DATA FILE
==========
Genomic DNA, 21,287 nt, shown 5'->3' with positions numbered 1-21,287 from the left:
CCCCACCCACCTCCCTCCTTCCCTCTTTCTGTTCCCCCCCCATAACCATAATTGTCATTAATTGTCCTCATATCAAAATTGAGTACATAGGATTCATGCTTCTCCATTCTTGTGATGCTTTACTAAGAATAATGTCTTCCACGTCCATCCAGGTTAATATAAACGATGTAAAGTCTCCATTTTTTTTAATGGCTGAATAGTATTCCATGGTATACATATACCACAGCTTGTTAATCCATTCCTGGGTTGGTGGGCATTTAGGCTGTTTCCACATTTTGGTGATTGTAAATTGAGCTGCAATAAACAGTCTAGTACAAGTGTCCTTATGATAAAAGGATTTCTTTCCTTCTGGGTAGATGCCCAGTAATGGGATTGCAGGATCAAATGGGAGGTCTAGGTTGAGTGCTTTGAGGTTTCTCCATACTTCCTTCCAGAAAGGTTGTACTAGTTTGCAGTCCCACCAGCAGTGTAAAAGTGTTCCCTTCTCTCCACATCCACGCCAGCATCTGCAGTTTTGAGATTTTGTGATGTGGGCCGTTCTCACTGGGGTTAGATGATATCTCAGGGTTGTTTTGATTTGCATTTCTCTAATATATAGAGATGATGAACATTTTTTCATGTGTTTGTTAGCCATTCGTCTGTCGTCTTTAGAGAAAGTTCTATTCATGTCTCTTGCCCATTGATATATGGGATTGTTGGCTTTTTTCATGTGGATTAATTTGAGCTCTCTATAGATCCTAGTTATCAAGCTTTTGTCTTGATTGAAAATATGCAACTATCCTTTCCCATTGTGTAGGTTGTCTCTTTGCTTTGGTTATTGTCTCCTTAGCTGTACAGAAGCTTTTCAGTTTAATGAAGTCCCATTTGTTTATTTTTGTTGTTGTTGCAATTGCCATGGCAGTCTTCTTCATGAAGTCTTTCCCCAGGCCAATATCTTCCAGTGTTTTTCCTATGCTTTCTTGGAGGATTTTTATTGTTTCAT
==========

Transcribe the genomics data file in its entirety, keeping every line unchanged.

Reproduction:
Genomic DNA, 21,287 nt, shown 5'->3' with positions numbered 1-21,287 from the left:
CCCCACCCACCTCCCTCCTTCCCTCTTTCTGTTCCCCCCCCATAACCATAATTGTCATTAATTGTCCTCATATCAAAATTGAGTACATAGGATTCATGCTTCTCCATTCTTGTGATGCTTTACTAAGAATAATGTCTTCCACGTCCATCCAGGTTAATATAAACGATGTAAAGTCTCCATTTTTTTTAATGGCTGAATAGTATTCCATGGTATACATATACCACAGCTTGTTAATCCATTCCTGGGTTGGTGGGCATTTAGGCTGTTTCCACATTTTGGTGATTGTAAATTGAGCTGCAATAAACAGTCTAGTACAAGTGTCCTTATGATAAAAGGATTTCTTTCCTTCTGGGTAGATGCCCAGTAATGGGATTGCAGGATCAAATGGGAGGTCTAGGTTGAGTGCTTTGAGGTTTCTCCATACTTCCTTCCAGAAAGGTTGTACTAGTTTGCAGTCCCACCAGCAGTGTAAAAGTGTTCCCTTCTCTCCACATCCACGCCAGCATCTGCAGTTTTGAGATTTTGTGATGTGGGCCGTTCTCACTGGGGTTAGATGATATCTCAGGGTTGTTTTGATTTGCATTTCTCTAATATATAGAGATGATGAACATTTTTTCATGTGTTTGTTAGCCATTCGTCTGTCGTCTTTAGAGAAAGTTCTATTCATGTCTCTTGCCCATTGATATATGGGATTGTTGGCTTTTTTCATGTGGATTAATTTGAGCTCTCTATAGATCCTAGTTATCAAGCTTTTGTCTTGATTGAAAATATGCAACTATCCTTTCCCATTGTGTAGGTTGTCTCTTTGCTTTGGTTATTGTCTCCTTAGCTGTACAGAAGCTTTTCAGTTTAATGAAGTCCCATTTGTTTATTTTTGTTGTTGTTGCAATTGCCATGGCAGTCTTCTTCATGAAGTCTTTCCCCAGGCCAATATCTTCCAGTGTTTTTCCTATGCTTTCTTGGAGGATTTTTATTGTTTCAT